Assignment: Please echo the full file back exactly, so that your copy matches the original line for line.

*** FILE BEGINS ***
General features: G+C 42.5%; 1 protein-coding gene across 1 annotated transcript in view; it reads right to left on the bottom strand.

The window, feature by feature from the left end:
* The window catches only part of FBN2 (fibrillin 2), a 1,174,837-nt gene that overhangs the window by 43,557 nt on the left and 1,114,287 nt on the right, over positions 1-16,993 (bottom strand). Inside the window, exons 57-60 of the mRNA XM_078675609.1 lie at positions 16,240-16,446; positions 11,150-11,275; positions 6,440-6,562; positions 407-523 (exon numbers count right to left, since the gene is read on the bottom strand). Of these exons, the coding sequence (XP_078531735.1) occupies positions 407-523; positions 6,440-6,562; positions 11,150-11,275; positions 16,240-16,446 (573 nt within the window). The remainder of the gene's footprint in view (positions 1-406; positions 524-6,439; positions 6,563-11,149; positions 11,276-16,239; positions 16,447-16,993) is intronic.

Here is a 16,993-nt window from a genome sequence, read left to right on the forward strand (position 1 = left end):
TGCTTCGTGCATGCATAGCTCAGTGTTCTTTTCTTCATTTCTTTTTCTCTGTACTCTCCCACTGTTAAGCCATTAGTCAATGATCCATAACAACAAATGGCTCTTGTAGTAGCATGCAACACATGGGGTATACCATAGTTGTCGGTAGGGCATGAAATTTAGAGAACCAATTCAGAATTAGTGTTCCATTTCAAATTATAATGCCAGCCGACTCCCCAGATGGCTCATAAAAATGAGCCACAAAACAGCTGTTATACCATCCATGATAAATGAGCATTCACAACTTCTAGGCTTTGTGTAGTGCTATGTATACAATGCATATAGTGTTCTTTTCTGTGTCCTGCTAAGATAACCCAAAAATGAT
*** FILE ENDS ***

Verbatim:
General features: G+C 42.5%; 1 protein-coding gene across 1 annotated transcript in view; it reads right to left on the bottom strand.

The window, feature by feature from the left end:
* The window catches only part of FBN2 (fibrillin 2), a 1,174,837-nt gene that overhangs the window by 43,557 nt on the left and 1,114,287 nt on the right, over positions 1-16,993 (bottom strand). Inside the window, exons 57-60 of the mRNA XM_078675609.1 lie at positions 16,240-16,446; positions 11,150-11,275; positions 6,440-6,562; positions 407-523 (exon numbers count right to left, since the gene is read on the bottom strand). Of these exons, the coding sequence (XP_078531735.1) occupies positions 407-523; positions 6,440-6,562; positions 11,150-11,275; positions 16,240-16,446 (573 nt within the window). The remainder of the gene's footprint in view (positions 1-406; positions 524-6,439; positions 6,563-11,149; positions 11,276-16,239; positions 16,447-16,993) is intronic.

Here is a 16,993-nt window from a genome sequence, read left to right on the forward strand (position 1 = left end):
TGCTTCGTGCATGCATAGCTCAGTGTTCTTTTCTTCATTTCTTTTTCTCTGTACTCTCCCACTGTTAAGCCATTAGTCAATGATCCATAACAACAAATGGCTCTTGTAGTAGCATGCAACACATGGGGTATACCATAGTTGTCGGTAGGGCATGAAATTTAGAGAACCAATTCAGAATTAGTGTTCCATTTCAAATTATAATGCCAGCCGACTCCCCAGATGGCTCATAAAAATGAGCCACAAAACAGCTGTTATACCATCCATGATAAATGAGCATTCACAACTTCTAGGCTTTGTGTAGTGCTATGTATACAATGCATATAGTGTTCTTTTCTGTGTCCTGCTAAGATAACCCAAAAATGAT